New Chitose Airport (CTS)

ASDF Boeing 747-400 taking off at Chitose
Suga/Wikimedia Commons/CC BY 2.5
  • Location: Bibi
  • Pros: Largest airport in Hokkaido; great shopping and dining
  • Cons: Can get very crowded
  • Distance to Downtown Sapporo: A 50-minute taxi will cost about $140. A 37-minute train costs about $10.

This airport sits between Chitose and Tomakomai, about 30 miles from Sapporo. As the largest, busiest airport in Hokkaido, it served more than 23 million passengers in 2018, primarily to destinations within Japan, but also to China, South Korea, Singapore, and the United States (to Hawaii), among other countries. While it has a number of restaurants and shops to entertain travelers, its star feature is a rooftop onsen.

Kumamoto Airport (KMJ)

Aso Kumamoto Airport
MIXA / Getty Images
  • Location: Mashiki
  • Pros: Small, clean airport
  • Cons: Limited routes
  • Distance to Downtown Kumamoto: A 50-minute taxi will cost about $50. There's also a public bus that takes about an hour and costs about $7.50.

Though there are only a handful of domestic and international routes, flights are frequent, making this one of the busier of Japan's regional airports. But its relatively small size makes it easy to navigate, and as is typical with buildings in Japan, it's very well maintained. There's no train to the airport—you'll have to take a bus or a taxi.

Sendai International Airport (SDJ)

Sendai International Airport
MasaoTaira / Getty Images
  • Location: Natori
  • Pros: New and improved facilities rebuilt after the 2011 earthquake and tsunami
  • Cons: Limited dining and shopping
  • Distance to Downtown Sendai: A 30-minute taxi will cost about $60. The train takes 25 minutes and costs about $8.

Located in the city of Natori, Sendai International Airport is just about a half hour from downtown Sendai. It handles an average 3.6 million passengers per year, most of whom fly on domestic routes, though there are flights to China, Taiwan, South Korea, and Thailand, too. The airport was severely damaged in the 2011 Tōhoku earthquake and tsunami when floodwaters inundated the runway and terminal—it was renovated within two months of the disaster.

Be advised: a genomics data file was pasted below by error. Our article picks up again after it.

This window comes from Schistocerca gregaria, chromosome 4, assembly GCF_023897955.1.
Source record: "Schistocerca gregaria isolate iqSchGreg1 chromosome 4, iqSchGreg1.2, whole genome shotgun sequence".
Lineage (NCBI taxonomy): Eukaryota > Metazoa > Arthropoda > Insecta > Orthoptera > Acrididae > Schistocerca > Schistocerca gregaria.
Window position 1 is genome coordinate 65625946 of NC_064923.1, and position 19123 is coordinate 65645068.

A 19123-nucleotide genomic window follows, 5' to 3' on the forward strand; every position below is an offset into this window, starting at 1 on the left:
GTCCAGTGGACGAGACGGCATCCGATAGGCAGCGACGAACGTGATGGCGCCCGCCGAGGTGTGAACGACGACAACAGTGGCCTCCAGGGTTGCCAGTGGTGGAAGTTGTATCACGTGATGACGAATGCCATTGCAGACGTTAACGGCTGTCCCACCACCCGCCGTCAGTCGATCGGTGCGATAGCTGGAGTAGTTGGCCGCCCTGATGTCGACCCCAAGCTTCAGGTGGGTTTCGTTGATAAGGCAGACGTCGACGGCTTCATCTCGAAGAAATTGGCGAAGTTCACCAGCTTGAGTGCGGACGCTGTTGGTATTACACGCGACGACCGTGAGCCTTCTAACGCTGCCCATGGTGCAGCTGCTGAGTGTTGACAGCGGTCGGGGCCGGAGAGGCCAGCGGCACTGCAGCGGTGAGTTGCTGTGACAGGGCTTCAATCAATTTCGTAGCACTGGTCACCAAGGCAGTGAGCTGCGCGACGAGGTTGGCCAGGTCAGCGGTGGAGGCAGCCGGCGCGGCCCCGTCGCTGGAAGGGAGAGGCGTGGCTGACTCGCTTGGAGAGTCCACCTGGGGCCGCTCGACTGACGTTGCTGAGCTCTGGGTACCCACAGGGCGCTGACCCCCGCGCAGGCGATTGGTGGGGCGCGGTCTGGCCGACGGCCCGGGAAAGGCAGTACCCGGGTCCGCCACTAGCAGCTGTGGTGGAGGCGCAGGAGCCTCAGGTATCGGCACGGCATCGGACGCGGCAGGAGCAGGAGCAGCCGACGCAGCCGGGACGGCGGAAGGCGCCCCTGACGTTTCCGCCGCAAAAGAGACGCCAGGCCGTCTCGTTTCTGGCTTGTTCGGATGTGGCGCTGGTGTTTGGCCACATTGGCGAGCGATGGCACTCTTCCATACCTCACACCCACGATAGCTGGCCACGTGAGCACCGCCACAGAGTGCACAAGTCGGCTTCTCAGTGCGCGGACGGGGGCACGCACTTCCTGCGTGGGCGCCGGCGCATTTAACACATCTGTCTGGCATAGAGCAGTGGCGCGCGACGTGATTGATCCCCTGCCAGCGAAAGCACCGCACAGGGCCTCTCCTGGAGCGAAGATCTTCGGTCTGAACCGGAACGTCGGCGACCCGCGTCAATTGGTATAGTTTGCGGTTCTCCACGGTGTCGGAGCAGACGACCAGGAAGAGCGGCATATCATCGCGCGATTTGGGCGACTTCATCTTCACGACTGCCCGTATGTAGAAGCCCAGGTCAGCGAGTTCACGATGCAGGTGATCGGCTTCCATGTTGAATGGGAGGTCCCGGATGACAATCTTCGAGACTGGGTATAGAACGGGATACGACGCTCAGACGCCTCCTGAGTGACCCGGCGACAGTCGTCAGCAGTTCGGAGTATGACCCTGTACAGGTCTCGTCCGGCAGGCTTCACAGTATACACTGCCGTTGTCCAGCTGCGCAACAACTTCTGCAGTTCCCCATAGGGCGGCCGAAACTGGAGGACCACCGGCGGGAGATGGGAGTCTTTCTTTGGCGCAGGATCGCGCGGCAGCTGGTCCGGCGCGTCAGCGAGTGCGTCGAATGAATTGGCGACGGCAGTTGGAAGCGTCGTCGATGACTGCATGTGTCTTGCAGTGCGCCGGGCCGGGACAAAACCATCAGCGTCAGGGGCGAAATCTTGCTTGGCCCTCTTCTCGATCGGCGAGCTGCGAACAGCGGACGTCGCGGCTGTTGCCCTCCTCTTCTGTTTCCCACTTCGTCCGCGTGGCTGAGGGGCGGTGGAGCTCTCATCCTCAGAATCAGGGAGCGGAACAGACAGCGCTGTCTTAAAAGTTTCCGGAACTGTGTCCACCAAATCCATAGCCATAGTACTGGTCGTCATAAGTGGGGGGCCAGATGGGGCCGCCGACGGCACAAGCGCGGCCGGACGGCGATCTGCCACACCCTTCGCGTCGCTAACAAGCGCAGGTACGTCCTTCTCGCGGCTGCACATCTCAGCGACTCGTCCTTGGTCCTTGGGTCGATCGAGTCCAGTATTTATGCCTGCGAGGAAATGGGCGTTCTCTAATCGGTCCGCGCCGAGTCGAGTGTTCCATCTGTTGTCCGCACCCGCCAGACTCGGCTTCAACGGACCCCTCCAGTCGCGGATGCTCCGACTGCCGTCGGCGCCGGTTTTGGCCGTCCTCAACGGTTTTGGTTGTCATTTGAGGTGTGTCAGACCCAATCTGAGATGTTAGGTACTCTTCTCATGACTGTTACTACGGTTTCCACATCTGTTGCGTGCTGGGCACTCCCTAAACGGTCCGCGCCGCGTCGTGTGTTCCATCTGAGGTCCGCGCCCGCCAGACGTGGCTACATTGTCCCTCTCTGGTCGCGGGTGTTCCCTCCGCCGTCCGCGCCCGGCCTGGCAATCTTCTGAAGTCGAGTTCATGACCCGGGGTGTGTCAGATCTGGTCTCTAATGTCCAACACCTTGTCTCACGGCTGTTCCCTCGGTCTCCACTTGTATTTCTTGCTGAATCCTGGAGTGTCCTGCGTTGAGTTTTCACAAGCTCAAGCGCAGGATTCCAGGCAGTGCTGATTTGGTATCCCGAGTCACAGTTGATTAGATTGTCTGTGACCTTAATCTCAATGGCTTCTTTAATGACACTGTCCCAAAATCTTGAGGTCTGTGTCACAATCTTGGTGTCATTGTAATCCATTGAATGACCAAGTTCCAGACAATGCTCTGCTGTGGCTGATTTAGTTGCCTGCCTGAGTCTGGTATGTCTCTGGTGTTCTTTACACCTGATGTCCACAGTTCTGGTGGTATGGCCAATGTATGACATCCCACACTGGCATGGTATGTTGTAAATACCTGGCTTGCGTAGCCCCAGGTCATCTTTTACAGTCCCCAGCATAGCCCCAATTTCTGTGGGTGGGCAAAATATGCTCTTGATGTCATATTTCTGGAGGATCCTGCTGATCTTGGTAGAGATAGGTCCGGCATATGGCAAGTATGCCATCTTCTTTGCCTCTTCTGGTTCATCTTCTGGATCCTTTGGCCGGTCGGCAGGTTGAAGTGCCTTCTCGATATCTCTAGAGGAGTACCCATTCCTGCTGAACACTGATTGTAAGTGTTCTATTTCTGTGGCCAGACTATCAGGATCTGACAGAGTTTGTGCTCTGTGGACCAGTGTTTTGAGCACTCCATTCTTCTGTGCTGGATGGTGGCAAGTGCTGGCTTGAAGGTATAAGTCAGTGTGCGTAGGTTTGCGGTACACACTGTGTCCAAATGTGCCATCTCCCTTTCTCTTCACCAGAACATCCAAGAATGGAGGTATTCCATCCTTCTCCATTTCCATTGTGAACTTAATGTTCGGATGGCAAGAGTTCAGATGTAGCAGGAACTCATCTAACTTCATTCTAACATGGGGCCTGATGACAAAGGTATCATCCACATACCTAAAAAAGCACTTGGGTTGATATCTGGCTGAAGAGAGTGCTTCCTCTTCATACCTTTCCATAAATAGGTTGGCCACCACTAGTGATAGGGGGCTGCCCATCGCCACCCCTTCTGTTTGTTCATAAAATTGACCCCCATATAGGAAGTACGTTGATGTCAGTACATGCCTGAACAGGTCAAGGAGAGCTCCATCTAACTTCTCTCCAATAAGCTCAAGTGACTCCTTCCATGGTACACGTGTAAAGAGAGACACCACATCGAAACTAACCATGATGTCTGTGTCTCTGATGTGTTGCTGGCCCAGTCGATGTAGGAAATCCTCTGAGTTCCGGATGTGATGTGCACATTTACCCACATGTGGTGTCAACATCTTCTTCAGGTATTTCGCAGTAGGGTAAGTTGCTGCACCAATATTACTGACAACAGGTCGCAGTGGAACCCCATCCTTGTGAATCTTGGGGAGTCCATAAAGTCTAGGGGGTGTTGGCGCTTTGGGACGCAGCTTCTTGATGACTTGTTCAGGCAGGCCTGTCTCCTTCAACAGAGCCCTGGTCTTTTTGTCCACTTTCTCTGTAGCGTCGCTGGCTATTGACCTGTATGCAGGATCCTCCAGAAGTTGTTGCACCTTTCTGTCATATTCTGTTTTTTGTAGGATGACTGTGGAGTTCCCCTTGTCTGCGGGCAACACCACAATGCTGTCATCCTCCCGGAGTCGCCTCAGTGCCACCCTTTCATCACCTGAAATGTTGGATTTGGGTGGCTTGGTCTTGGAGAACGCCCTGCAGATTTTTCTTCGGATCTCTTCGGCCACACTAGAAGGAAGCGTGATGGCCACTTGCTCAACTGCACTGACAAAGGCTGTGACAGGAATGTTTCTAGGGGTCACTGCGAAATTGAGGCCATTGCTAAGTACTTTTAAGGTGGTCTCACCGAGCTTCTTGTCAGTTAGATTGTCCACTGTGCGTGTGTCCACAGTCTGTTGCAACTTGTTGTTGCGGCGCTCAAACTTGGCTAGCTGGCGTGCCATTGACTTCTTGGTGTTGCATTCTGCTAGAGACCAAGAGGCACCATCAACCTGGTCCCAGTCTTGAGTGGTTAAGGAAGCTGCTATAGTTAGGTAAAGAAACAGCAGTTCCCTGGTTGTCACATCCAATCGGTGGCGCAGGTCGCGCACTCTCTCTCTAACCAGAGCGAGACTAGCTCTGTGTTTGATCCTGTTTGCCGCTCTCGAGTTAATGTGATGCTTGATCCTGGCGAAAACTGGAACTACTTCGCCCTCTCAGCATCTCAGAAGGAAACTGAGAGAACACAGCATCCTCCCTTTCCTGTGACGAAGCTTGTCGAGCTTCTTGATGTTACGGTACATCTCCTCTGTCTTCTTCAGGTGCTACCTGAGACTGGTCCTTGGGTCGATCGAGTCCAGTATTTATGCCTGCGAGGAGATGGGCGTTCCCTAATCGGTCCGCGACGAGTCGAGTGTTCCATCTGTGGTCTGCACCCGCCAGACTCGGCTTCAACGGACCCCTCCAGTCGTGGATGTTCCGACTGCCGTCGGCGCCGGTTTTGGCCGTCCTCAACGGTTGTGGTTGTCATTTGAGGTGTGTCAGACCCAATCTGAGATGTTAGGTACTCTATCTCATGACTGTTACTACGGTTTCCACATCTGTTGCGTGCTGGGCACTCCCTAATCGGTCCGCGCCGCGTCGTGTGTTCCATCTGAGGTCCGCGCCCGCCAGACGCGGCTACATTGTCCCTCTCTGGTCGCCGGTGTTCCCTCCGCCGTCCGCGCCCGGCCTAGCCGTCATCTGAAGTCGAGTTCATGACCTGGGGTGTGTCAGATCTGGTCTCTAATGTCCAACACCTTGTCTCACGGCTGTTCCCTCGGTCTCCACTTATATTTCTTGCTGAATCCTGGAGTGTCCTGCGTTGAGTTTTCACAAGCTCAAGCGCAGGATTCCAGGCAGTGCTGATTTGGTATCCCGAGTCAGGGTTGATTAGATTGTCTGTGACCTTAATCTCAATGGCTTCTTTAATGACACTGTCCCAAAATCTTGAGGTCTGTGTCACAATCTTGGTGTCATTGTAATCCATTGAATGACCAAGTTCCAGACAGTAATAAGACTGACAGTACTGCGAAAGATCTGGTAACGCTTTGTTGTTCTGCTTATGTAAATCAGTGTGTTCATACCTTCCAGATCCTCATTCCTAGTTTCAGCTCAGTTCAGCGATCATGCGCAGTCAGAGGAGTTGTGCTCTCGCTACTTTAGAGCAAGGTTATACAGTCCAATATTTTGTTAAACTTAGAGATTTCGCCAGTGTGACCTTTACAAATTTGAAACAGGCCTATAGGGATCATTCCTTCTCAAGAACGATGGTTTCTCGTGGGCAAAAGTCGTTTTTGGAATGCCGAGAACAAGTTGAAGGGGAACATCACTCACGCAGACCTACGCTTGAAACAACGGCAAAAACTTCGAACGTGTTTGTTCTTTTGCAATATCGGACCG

Nagasaki Airport (NGS)

Nagasaki airport (NGS) in Japan
Taro Hama @ e-kamakura / Getty Images
  • Location: Ōmura
  • Pros: Small and easy to navigate
  • Cons: Limited routes
  • Distance to Downtown Nagasaki: A 35-minute taxi will cost about $90. A bus takes 45 minutes and costs about $9.50.

Some three million people travel through Nagasaki Airport annually, most of whom fly on the abundant daily flights to Tokyo's Haneda. The airport is small, clean, and easy to get around, and it has a number of shops, restaurants, and an observation deck to entertain passengers.

Fukuoka Airport (FUK)

  • Location: Hakata Ward
  • Pros: Extremely close to the city center; many major international routes
  • Cons: Can get crowded at the check-in counters
  • Distance to Downtown Fukuoka: A 15-minute taxi will cost about $13. The airport has its own subway station—a ride costs about $2.50 and takes just five minutes.

The largest airport on the island of Kyushu, Fukuoka served 23.8 million passengers in 2017. It has two terminals—one domestic and one international—flying to destinations across Japan and Asia. Unlike many Japanese airports, Fukuoka is extremely close to the city center, with the subway ride taking just five minutes.

Naha Airport (OKA)

  • Location: Southwest Naha
  • Pros: Numerous routes
  • Cons: Can get crowded at the check-in counters
  • Distance to Downtown Naha: A 10-minute taxi will cost about $13. A 15-minute monorail ride brings you to downtown Naha for only $2.

Serving 18.3 million passengers to and from both domestic and international destinations in 2015, Naha Airport is the largest air facility in Okinawa Prefecture. The airport is close to the city center, with a monorail connecting the airport, downtown points, and Shuri Station, the main train station in the city.

Osaka International Airport (ITM)

  • Location: Itami
  • Pros: Easy to navigate
  • Cons: Not much to do in the way of shopping and dining
  • Distance to Downtown Osaka: A 20-minute taxi will cost about $50. You can take a combination of the monorail and subway, which costs about $6 and takes some 25 minutes, or you can take a bus, which takes about 30 minutes and also costs about $6.

Also known as Itami Airport, Osaka International Airport is actually a domestic-only airport—the international airport is Kansai. It's not the most beautiful airport in Japan, but it's very functional. It does, however, have limited shopping and dining facilities, and serves around 17 million passengers per year.

Kagoshima Airport (KOJ)

  • Location: Kirishima
  • Pros: Small and easy to navigate
  • Cons: The single line at security can back up
  • Distance to Downtown: A 45-minute taxi will cost about $92. A 50-minute bus ride will cost about $11.50.

Though this airport has just 10 gates (nine domestic, one international), it served 5.2 million passengers in 2015. There are nearly 30 flights to Tokyo Haneda daily, making it the major route at the airport, but there are also flights to South Korea, China, Taiwan, and Hong Kong.

Article Sources